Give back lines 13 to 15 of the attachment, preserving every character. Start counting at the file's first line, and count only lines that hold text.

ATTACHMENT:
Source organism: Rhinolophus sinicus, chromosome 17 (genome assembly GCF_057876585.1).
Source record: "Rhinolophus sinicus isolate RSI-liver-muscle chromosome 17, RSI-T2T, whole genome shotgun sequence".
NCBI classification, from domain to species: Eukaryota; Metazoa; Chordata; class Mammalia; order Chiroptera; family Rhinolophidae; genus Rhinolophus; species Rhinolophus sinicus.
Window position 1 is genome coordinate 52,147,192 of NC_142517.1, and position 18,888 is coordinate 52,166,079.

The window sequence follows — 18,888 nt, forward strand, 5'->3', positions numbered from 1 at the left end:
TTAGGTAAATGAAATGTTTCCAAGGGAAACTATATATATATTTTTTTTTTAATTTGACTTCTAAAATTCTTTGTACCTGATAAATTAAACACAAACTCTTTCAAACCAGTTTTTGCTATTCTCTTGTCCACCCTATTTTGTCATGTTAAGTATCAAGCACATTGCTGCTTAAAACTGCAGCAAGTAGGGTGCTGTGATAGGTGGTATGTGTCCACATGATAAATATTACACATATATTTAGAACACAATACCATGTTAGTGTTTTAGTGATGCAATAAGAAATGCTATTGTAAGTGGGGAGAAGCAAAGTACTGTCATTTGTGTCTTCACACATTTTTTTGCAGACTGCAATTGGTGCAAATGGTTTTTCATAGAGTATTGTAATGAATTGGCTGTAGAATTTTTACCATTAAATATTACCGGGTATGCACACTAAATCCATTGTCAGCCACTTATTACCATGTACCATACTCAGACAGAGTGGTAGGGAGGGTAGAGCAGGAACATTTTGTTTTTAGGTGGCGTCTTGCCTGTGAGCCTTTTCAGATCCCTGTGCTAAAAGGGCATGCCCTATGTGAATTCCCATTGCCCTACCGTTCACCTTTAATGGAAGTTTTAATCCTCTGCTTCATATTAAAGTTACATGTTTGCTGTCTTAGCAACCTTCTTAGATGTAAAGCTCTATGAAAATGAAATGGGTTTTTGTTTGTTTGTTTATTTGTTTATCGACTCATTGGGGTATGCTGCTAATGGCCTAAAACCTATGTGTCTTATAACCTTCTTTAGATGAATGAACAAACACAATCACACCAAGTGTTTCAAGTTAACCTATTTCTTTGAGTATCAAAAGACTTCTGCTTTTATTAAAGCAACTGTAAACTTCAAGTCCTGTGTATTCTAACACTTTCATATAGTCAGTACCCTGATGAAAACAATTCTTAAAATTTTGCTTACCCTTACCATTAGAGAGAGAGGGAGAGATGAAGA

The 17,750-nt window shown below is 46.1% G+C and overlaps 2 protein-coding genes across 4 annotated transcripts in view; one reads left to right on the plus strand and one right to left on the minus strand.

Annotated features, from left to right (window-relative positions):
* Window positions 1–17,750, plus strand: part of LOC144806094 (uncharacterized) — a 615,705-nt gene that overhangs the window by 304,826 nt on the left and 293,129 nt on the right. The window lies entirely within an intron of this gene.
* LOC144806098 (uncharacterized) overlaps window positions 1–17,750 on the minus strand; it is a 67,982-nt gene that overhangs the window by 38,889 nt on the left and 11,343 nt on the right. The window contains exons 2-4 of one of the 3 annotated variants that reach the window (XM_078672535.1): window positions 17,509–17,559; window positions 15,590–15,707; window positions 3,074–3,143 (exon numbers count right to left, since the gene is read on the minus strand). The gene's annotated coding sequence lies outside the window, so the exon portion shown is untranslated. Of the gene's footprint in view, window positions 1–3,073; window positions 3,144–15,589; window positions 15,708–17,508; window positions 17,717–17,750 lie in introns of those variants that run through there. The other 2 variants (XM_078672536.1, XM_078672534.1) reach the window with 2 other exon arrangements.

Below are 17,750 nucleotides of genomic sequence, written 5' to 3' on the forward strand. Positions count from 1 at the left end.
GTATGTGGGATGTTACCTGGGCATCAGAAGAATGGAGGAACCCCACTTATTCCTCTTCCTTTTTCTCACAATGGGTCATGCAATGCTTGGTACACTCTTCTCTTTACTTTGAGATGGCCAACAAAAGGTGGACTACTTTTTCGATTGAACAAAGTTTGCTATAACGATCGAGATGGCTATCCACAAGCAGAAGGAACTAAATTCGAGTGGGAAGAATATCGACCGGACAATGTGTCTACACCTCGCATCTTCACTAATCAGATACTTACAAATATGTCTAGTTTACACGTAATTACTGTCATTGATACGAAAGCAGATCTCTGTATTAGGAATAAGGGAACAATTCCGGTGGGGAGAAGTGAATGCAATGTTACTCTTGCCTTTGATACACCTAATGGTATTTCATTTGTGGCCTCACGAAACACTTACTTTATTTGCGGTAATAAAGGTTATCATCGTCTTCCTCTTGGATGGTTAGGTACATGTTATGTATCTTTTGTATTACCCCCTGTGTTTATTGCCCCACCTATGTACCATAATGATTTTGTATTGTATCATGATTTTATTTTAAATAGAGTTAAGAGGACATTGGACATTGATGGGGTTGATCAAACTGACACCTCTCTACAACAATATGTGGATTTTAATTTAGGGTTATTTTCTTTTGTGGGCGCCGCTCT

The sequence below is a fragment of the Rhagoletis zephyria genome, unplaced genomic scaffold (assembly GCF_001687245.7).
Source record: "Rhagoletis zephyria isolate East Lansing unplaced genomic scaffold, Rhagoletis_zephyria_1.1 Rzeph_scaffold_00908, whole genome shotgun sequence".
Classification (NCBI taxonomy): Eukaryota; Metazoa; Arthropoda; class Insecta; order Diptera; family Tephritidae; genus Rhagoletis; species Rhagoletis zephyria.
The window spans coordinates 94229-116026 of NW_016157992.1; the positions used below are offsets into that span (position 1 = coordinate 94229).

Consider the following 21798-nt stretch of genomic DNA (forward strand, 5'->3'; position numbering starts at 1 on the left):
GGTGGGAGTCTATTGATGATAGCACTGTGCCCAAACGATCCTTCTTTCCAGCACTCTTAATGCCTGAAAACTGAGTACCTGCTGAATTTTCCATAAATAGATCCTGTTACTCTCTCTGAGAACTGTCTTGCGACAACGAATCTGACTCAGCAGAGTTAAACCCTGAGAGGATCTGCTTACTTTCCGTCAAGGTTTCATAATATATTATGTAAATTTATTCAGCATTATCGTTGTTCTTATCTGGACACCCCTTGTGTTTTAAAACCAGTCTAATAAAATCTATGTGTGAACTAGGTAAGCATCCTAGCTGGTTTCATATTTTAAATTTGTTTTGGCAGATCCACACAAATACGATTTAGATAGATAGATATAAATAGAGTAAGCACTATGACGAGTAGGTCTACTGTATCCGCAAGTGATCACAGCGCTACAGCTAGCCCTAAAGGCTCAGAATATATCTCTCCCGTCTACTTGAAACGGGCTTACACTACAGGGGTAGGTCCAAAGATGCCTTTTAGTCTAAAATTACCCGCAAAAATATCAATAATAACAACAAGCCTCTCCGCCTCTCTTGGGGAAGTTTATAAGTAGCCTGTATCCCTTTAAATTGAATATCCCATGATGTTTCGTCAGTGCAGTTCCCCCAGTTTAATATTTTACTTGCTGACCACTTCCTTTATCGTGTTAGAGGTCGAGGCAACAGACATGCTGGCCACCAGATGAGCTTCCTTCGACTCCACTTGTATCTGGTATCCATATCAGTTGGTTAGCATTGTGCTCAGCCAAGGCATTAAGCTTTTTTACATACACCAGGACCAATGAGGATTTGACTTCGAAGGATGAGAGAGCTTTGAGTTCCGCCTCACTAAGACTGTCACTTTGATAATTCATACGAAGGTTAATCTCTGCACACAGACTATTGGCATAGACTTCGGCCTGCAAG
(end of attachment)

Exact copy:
The sequence below is a fragment of the Rhagoletis zephyria genome, unplaced genomic scaffold (assembly GCF_001687245.7).
Source record: "Rhagoletis zephyria isolate East Lansing unplaced genomic scaffold, Rhagoletis_zephyria_1.1 Rzeph_scaffold_00908, whole genome shotgun sequence".
Classification (NCBI taxonomy): Eukaryota; Metazoa; Arthropoda; class Insecta; order Diptera; family Tephritidae; genus Rhagoletis; species Rhagoletis zephyria.